School 

Mya attends a wonderful Montessori school near our house. Her first day at this school, when she was 3, I was pregnant with Ellie. And I pictured my girls at this school. I pictured myself dropping them off together. I pictured Mya helping her sister with her bag. I pictured them there, learning together. But I have learned that although my visions of my children have changed, they are only altered, not abandoned. At one of our first appointments with our occupational therapist, I mentioned my dream of Mya and Ellie attending Montessori school together. She pursed her lips, had a sadness in her eyes, and with honesty, not cruelty or negativity, told me this dream may not follow through. She told me that with a private school they have the option to say no to Ellie, not because they don’t want her, but because they may not be able to handle her. Being a small school they may not have the resources to accept a child with special needs. This thought hung in the back of my brain as I brought Ellie with me to pick up Mya. I have never mentioned it to Mya’s school because I don’t know what Ellie’s needs will be when she is ready to attend preschool. One of the requirements for Mya to begin their program was to be potty trained, and realistically I don’t know if Ellie will be potty trained by the age of 3. 
Today Mya had an open house at her school to prepare her for her first day back from summer break on Tuesday. When we walked in the door, Mya ran to her teacher, hugging her and telling her about her summer, while Ellie stood in the doorway. Normally Ellie is really shy in social situations, while energetic and joyful around people she knows, she is timid and bashful when confronted with people she doesn’t know. Mya’s teacher looked at Ellie and said, “Ellie you are so big! Look at you!” Ellie stood for a moment and looked at her, then she ran to her, and hugged her and laughed. I couldn’t believe she remembered her. Mya’s teacher picked up Ellie and said, “you’ll have your time at school soon too!” As we continued on our open house we saw Mya’s principal who also hugged Ellie and said, “when are you starting school dear?” I didn’t know what to say. I had kept the thought of Ellie here in a waiting pattern, not willing to look at options till later. But as I was talking to the principal I slipped, “I can’t wait for Ellie to come here in a year.” The words bursted out of my mouth like a nervous teenager. She looked at me and said, “I know, I can’t believe she’s almost two!” Was this a conversation about Ellie attending school here? Was this a normal conversation any parent would have? I continued, “I know you have a requirement for kids to be potty trained before they start but i don’t know if Ellie will be potty trained by next year, but we would love for her to attend here.” And at that point we had a brief conversation about the reality of Ellie attending Montessori school, and you know what happened? It wasn’t a big deal at all. It was the same conversation I’d had about Mya attending this school. There were no issues, no hesitations, no denials. Ellie was treated like a normal kid, she will go to the same school as Mya. They will put their back packs up on hooks in the same cubby room. They will share snacks and fight over friends, and when Ellie needs a reassuring hug in the middle of the day, her older sister will be there to grant her wishes. More alike than different, a mantra I will repeat many times. How could anyone, especially a school, say no to Ellie, the world is changing, I know it. I drove home from the open house feeling a warmth in my heart, I was waiting for acceptance when it was there the whole time.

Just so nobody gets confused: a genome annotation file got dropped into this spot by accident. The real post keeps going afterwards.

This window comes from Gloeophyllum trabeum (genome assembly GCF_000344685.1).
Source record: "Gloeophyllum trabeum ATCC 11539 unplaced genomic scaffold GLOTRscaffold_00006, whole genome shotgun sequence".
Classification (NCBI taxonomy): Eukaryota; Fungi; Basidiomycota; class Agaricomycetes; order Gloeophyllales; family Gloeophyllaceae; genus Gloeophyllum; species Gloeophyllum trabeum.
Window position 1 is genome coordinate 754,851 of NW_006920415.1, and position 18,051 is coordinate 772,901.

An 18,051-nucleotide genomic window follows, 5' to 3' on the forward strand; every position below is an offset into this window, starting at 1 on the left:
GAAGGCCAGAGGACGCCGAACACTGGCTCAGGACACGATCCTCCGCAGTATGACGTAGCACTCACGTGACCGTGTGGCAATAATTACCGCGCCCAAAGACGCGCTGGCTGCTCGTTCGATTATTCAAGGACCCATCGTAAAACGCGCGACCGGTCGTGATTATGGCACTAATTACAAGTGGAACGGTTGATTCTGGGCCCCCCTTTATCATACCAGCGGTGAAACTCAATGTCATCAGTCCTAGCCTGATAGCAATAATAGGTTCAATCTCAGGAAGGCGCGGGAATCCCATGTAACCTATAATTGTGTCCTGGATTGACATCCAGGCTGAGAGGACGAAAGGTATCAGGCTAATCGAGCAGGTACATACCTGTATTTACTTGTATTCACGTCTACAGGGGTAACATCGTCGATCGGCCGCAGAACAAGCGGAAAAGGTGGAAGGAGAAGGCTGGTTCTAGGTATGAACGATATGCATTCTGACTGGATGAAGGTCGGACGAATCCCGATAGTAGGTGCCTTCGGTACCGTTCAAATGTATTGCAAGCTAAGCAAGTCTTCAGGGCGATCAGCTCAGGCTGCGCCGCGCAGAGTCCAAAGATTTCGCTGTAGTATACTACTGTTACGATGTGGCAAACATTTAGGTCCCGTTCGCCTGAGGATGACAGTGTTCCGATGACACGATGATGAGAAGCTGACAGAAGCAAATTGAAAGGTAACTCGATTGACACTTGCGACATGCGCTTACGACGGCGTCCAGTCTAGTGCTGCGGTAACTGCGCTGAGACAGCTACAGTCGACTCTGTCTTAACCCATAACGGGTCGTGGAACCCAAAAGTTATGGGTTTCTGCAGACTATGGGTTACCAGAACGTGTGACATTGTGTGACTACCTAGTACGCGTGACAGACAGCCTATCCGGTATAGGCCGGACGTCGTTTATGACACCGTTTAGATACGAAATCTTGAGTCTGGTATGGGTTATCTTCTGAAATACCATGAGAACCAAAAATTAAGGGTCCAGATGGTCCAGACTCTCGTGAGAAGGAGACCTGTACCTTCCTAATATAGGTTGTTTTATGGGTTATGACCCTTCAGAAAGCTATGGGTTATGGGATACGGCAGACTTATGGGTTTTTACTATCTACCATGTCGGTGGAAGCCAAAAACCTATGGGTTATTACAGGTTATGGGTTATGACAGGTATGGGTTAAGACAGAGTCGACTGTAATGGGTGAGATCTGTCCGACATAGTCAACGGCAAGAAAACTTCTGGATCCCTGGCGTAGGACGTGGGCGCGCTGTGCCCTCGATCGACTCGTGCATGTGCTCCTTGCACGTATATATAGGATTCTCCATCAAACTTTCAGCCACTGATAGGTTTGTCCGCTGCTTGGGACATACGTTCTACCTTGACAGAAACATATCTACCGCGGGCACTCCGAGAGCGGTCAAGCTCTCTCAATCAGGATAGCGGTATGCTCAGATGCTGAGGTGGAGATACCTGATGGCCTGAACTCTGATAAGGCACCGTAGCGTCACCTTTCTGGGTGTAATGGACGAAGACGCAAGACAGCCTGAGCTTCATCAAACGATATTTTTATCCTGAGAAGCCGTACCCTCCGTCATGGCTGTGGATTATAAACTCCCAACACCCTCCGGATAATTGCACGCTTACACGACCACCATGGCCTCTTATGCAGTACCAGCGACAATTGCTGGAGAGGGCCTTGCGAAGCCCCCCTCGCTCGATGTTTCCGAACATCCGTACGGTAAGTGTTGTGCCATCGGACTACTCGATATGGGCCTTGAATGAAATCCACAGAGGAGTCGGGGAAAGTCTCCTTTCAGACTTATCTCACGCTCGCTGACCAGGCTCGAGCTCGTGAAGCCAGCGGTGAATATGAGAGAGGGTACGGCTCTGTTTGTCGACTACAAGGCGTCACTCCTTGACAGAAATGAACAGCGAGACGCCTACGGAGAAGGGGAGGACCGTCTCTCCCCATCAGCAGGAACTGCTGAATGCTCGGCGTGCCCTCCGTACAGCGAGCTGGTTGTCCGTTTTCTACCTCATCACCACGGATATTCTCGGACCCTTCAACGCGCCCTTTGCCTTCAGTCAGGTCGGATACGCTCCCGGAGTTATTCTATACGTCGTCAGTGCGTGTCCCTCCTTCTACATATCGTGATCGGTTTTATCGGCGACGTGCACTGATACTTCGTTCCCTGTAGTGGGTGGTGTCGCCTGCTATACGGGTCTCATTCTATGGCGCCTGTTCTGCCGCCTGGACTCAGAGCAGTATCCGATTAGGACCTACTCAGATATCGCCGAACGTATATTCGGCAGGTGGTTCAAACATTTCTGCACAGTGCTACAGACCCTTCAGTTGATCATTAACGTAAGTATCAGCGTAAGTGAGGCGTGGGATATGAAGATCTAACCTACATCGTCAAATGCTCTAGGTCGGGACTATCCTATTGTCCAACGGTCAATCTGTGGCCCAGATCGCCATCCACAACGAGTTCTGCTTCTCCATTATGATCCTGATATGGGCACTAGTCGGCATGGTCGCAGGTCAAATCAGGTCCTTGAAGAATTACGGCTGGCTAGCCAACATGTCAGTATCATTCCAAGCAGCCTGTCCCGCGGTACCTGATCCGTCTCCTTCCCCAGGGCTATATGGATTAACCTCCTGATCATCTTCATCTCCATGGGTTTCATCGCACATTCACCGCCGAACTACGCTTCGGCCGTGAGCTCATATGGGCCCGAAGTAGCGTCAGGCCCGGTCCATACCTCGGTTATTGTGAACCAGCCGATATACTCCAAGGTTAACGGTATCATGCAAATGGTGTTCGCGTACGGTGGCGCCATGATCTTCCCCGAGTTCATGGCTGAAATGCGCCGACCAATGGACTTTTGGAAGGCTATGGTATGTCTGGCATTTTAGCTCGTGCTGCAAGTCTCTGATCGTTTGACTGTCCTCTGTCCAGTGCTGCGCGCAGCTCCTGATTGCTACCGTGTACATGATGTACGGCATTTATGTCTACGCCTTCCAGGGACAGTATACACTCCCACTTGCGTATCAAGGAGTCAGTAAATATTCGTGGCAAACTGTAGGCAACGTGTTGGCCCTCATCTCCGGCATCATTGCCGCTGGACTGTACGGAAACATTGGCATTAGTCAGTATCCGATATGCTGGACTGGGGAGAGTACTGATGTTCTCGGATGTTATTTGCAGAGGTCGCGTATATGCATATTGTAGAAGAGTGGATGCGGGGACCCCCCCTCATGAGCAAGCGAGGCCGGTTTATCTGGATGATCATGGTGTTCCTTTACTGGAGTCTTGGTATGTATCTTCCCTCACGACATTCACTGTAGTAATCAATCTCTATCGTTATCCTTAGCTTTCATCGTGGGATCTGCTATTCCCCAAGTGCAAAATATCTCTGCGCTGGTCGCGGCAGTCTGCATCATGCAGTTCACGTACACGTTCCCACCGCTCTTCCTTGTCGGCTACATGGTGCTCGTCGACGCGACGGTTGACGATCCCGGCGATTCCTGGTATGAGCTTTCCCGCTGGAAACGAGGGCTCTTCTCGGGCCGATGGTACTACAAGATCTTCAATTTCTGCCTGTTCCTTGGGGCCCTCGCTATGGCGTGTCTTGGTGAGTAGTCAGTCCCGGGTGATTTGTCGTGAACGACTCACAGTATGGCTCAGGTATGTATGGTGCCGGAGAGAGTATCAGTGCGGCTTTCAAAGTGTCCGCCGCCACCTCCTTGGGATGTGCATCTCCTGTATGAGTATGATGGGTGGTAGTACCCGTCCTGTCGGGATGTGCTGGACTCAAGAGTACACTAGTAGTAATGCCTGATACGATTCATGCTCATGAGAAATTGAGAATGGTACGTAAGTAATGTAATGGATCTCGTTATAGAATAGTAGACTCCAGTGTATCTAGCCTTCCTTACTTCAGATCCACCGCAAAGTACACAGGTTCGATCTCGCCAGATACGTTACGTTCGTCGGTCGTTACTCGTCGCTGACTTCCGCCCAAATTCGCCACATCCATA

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One Response to School 

  1. Vicki Bartholow says:

    Love this piece, Catherine. I have the distinct impression that Ellie would thrive in this school, as she is really very advanced in a number of areas. She is such a big girl, as is Mya, the best big sister ever! Keep me posted. Xo- VB

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